Food and the nutrition of soldiers and civilians alike was a prominent issue in the German Empire for nearly the entirety of the war.[1] Historians have long acknowledged the existence of shortages, particularly of food, in the second half of the war, and have noted regular economic protest in turn.[2] But from early on, a food crisis was integral to the experience of war, on the front line and especially across the home front. Shortages of foodstuffs, including the most basic necessities, contributed directly and indirectly to hundreds of thousands of wartime deaths. Moreover, the protest was as much social and political as economic. The shortages and attendant concerns about the maldistribution of goods exacerbated deep societal divisions, such as those between urban and rural dwellers, even as they created surprising new alliances and brought about a powerful understanding of Germans as “consumers.” Officials at all levels of government felt forced to adopt broad (if contradictory and otherwise limitedly efficacious) policies of rationing, price ceilings and other unprecedented means of intervention on behalf of consumer interests. These policies ultimately legitimated the demand for intervention more than they legitimated the government itself.[3] Such issues were thus central to the political as well as social and economic history of the war in Germany, carrying significant ramifications for the Weimar Republic and beyond. The experience of scarcity contributed to the construction of a particular and prominent narrative of German history in the 20th century; the ability to consume remained tied to notions of who was a German, and how a German lived and ought to live. The following sections will consider food shortages from early in the war, and government efforts to intervene in the crisis. The article will continue to demonstrate how such policies raised new expectations concerning food distribution - while failing to fulfill these expectations. It concludes with a discussion of the broader and lasting implications of the severe shortages.

War and Food Shortages

Already on the eve of war, the nature of food production, import and distribution had led to precarious circumstances in the German Empire. Urbanization and other demographic shifts meant that the population was dependent on imports for one quarter of overall food supplies. At the same time, cheap imports allowed many urban Germans to survive on low wages. When in 1911 politicians intervened with a new tariff agreement that protected especially large German landowners but raised the price of bread, those living off a low income in the cities grew furious. While inflation persisted as a problem from the turn of the century, the cost of this basic food rose far more quickly still, exacerbating rifts between urban and rural residents, as well as regional animosities. The Social Democratic challenge to the new tariff policy contributed to the party’s unprecedented 1912 electoral wins in parliament. The politics of food had become “big politics” even before the belligerent nations had declared war.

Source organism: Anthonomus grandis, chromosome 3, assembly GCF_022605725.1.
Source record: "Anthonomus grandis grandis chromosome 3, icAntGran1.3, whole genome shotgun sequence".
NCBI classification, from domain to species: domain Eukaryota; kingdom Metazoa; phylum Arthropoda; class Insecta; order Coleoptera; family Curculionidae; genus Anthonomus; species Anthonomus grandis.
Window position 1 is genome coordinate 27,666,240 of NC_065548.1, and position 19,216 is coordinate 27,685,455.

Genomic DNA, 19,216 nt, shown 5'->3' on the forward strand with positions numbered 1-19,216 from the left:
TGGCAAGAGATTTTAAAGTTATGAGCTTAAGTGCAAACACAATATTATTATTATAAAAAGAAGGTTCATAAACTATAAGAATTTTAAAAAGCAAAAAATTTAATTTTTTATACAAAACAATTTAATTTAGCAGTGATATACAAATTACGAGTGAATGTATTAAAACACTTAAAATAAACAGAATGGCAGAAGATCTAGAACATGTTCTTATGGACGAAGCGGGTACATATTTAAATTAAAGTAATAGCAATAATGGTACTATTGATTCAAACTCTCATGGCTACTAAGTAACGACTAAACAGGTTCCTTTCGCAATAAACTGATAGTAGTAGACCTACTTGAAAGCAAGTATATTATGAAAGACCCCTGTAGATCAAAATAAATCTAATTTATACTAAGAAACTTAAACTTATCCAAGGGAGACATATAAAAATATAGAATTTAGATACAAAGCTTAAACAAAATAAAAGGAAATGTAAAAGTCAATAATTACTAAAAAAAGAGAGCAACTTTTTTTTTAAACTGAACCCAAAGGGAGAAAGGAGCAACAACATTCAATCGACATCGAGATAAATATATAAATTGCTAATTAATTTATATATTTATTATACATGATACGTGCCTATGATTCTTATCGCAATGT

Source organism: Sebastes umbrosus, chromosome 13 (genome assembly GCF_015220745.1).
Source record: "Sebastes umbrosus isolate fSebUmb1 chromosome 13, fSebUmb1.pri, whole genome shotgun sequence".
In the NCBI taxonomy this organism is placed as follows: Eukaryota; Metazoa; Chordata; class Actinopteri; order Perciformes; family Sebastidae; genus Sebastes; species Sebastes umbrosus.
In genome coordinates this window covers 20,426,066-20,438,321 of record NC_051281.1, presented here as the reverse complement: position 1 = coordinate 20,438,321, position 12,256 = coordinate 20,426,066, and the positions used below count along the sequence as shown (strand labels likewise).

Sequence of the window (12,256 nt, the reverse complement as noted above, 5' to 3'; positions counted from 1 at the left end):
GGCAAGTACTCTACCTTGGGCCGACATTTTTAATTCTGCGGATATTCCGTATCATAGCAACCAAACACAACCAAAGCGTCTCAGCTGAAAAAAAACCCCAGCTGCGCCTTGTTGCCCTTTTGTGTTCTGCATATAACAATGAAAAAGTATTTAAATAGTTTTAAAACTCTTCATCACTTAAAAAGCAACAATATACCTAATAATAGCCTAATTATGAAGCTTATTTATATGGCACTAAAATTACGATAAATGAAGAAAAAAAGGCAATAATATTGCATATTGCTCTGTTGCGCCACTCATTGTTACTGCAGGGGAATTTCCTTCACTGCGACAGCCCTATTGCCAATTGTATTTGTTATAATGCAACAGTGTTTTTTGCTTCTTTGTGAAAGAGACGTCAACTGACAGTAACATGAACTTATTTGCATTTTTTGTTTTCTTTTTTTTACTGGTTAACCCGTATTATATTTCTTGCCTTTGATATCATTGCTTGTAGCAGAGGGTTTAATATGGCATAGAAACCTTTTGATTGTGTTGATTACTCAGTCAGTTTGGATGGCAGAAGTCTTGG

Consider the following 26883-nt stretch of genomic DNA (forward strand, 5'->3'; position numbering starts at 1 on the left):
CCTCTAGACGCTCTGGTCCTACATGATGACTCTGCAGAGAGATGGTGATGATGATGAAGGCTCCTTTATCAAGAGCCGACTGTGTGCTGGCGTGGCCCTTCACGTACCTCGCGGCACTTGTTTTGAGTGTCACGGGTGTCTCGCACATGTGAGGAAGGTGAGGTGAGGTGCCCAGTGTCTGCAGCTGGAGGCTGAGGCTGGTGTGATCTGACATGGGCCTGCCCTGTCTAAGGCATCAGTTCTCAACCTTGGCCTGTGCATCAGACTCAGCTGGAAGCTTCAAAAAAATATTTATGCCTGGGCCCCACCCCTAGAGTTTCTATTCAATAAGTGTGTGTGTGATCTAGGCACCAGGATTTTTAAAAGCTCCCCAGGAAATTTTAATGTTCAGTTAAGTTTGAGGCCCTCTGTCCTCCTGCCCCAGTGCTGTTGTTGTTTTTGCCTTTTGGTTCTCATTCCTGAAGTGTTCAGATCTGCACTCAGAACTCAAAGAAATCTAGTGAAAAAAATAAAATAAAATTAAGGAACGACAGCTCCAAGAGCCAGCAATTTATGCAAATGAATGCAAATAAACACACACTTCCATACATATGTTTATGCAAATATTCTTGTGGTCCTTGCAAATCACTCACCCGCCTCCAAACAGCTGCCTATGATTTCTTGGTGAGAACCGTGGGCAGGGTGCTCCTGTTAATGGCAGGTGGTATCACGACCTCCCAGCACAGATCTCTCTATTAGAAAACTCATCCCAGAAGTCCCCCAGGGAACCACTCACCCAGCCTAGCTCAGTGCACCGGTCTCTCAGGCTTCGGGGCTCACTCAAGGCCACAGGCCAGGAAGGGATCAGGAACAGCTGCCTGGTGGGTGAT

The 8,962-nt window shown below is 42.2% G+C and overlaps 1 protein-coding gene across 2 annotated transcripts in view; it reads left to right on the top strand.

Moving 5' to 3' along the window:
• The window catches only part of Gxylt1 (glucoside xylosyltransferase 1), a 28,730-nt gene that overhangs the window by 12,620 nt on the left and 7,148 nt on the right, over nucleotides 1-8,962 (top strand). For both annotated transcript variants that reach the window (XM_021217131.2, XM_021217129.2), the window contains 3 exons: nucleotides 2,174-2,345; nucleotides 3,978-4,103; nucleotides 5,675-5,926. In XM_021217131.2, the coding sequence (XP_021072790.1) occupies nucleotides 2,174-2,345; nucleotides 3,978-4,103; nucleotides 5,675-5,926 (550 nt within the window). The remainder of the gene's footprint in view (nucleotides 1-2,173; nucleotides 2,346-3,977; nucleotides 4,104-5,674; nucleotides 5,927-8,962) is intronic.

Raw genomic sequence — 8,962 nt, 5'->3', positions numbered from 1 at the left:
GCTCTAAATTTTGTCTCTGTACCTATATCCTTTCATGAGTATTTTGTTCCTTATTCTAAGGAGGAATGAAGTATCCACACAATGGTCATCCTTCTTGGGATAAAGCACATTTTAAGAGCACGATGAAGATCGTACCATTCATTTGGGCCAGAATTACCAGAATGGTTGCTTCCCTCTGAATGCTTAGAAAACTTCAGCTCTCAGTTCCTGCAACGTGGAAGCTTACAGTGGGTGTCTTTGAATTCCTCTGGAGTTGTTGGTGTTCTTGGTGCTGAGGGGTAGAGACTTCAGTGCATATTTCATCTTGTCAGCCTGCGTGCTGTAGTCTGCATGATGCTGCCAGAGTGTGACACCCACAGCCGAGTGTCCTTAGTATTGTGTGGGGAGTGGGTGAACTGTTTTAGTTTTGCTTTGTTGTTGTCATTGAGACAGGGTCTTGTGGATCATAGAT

The rising attention paid to consumer issues spiked astronomically with the onset of hostilities. The declaration of war on 4 August 1914 brought on the beginning of shortages of many basic goods, producing entrenched crises that only intensified over the course of the war, seasonal and other fluctuations notwithstanding. There were various reasons for the shortages. Enemy nations no longer provided customary supplies, such as Russian (and later American) wheat - though German landowners had exported much of their rye harvest to Russia just before hostilities set in. British leaders imposed the sea embargo they had long threatened, cutting off provisions e.g. of Chilean saltpeter (fixed nitrogen), used as a crop fertilizer as well as for military production.[4] France and Britain pressured neutral continental powers to withhold exports such as Danish dairy products, contributing to a critical deficiency of dietary fats in the Reich. German officials had not planned for consumer shortages, preferring to count on a brief and victorious war. Once the war began, civilian officials deferred to military demand, which rapidly diminished domestic agricultural production through conscription of fixed nitrogen, draft horses and farm labor. Food shortages caused the most desperate and enduring crises of basic goods. Scarcity of consumer necessities such as fuel for cooking and heating, however, was interrelated with these shortages and intensified the negative effects for many Germans.